The arrival of the fall and winter months signals many things, including the beginning of flu season. According to the Public Health Agency of Canada, flu activity peaks between December and February.
Seasonal influenza can cause serious complications for people of any age, but children and the elderly are more vulnerable. The flu is most often associated with the sudden onset of fever, headache, fatigue, muscle aches, congestion, cough and sore throat. Most people recover within a few days to less than two weeks. Occasionally, complications such as pneumonia, bronchitis or other infections can occur.
The flu vaccine is your best chance of preventing the illness. Currently, the Public Health Agency of Canada recommends that anyone over 6 months of age receive an annual flu vaccine.
While there are many different types of flu viruses, the vaccine protects you against the viruses that experts believe will be most common that year.
In addition to getting your annual vaccine, here are some other tips to stay healthy this season:
You’ve heard the saying, but it turns out there’s truth in the statement. Apples are rich in flavonoids, which can help you reduce your risk of disease, according to a recent study published in the Nature Communications journal.
Flavonoids are a diverse group of naturally occurring plant chemicals that pack a powerful punch of antioxidants and anti-inflammation properties. There are a wide variety of foods that are considered flavonoids, including strawberries, blueberries, green and black tea, onions, kale and celery.
The research found that those who consumed at least 500 milligrams (mg) of flavonoids per day had the lowest risk of developing cancer or heart disease. Additionally, the health-boosting effects of flavonoids appeared to be strongest for smokers and those who drank more than two alcoholic beverages per day.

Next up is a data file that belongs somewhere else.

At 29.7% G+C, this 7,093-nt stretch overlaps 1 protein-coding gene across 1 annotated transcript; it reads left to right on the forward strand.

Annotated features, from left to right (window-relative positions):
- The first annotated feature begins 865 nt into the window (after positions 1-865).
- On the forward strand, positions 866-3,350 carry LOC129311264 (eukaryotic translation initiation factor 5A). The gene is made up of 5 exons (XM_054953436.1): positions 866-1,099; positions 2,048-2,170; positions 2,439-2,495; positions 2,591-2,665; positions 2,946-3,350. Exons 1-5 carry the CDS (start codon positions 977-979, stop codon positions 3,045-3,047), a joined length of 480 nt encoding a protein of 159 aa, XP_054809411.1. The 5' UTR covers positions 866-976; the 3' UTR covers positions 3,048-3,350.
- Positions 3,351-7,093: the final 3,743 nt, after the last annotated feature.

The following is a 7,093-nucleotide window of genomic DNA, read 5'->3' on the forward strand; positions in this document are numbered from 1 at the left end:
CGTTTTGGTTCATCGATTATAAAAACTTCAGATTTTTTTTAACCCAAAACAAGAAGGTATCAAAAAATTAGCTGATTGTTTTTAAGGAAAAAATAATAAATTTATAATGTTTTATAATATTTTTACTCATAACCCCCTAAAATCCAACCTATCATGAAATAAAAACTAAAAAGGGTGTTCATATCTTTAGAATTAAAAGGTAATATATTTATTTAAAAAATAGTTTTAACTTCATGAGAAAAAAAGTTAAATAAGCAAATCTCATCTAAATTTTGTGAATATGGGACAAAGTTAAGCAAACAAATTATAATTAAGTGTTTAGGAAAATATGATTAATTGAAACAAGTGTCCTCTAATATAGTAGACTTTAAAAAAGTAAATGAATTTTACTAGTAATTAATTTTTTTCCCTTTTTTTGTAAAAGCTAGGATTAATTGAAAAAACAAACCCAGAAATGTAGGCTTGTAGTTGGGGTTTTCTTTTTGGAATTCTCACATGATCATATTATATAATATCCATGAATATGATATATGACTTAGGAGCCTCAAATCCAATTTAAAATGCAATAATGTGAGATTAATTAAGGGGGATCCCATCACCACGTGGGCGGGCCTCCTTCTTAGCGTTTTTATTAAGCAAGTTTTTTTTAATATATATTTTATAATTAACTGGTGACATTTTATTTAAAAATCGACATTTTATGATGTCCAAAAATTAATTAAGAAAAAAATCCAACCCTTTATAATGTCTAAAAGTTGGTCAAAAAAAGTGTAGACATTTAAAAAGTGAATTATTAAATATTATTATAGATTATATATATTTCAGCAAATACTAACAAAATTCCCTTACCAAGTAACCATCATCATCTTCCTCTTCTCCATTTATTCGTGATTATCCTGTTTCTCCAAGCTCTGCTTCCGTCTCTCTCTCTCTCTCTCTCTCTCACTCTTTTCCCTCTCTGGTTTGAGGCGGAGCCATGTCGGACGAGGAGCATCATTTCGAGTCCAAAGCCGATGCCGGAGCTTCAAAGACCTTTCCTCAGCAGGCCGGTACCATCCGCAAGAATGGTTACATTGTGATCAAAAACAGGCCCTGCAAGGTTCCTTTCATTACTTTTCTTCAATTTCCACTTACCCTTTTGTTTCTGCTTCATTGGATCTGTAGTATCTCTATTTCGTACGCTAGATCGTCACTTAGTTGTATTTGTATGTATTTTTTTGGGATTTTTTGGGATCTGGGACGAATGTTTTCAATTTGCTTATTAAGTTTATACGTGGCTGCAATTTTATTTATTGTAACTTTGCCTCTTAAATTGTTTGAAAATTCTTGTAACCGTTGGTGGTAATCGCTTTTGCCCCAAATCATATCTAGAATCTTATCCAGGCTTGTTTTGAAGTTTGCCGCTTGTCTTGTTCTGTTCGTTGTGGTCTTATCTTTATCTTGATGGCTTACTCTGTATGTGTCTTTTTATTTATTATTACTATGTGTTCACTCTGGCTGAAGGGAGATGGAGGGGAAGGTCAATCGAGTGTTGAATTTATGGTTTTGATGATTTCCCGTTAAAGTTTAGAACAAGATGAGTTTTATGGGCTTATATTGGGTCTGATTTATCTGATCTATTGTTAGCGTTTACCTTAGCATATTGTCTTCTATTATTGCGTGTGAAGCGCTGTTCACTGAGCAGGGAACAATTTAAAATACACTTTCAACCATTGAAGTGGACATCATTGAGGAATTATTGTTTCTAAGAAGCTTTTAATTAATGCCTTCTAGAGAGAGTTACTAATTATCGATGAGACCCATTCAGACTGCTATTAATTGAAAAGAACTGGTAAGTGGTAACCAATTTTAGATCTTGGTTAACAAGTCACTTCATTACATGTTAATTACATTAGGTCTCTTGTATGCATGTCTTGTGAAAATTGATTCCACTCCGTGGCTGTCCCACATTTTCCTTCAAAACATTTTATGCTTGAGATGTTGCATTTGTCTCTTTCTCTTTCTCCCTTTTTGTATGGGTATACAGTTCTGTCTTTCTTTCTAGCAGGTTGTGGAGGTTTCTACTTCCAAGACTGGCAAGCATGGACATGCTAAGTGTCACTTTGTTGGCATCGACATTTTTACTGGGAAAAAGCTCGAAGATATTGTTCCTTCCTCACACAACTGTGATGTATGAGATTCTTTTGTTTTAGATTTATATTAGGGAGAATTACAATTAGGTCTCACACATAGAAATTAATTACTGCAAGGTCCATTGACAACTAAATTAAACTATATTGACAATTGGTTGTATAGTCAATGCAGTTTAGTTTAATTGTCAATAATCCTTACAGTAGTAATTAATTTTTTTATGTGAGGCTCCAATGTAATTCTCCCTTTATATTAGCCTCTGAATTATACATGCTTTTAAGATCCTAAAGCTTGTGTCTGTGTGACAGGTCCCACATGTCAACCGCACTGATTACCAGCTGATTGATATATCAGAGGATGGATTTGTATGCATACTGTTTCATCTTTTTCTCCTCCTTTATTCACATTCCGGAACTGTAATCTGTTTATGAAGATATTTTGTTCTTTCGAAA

The study’s authors note that flavonoid consumption shouldn’t be used as a quick fix to remedy poor habits, but that when combined with living an overall healthy lifestyle, it could be useful for keeping disease at bay.
Yet another study has linked drinking soda to negative health effects. The European study, which researched the health of participants for an average of 16 years, found that drinking more than two sodas per day is linked to a risk of earlier death.
The researchers explained that the sugar in soda—regardless of whether the soda is diet or regular—can lead to obesity and can affect how your body uses insulin. Both of these conditions can shorten your life. In addition to this study’s findings, soda consumption has also been linked to an increased risk for cancer and heart disease.
To protect your health, try opting for water as your beverage choice whenever possible. For more information about the health risks of soda, please consult your doctor.
Place the rutabaga, carrots, parsnips, celery and chickpeas into a large pot.
Makes: 6 servings
Source: Government of Canada
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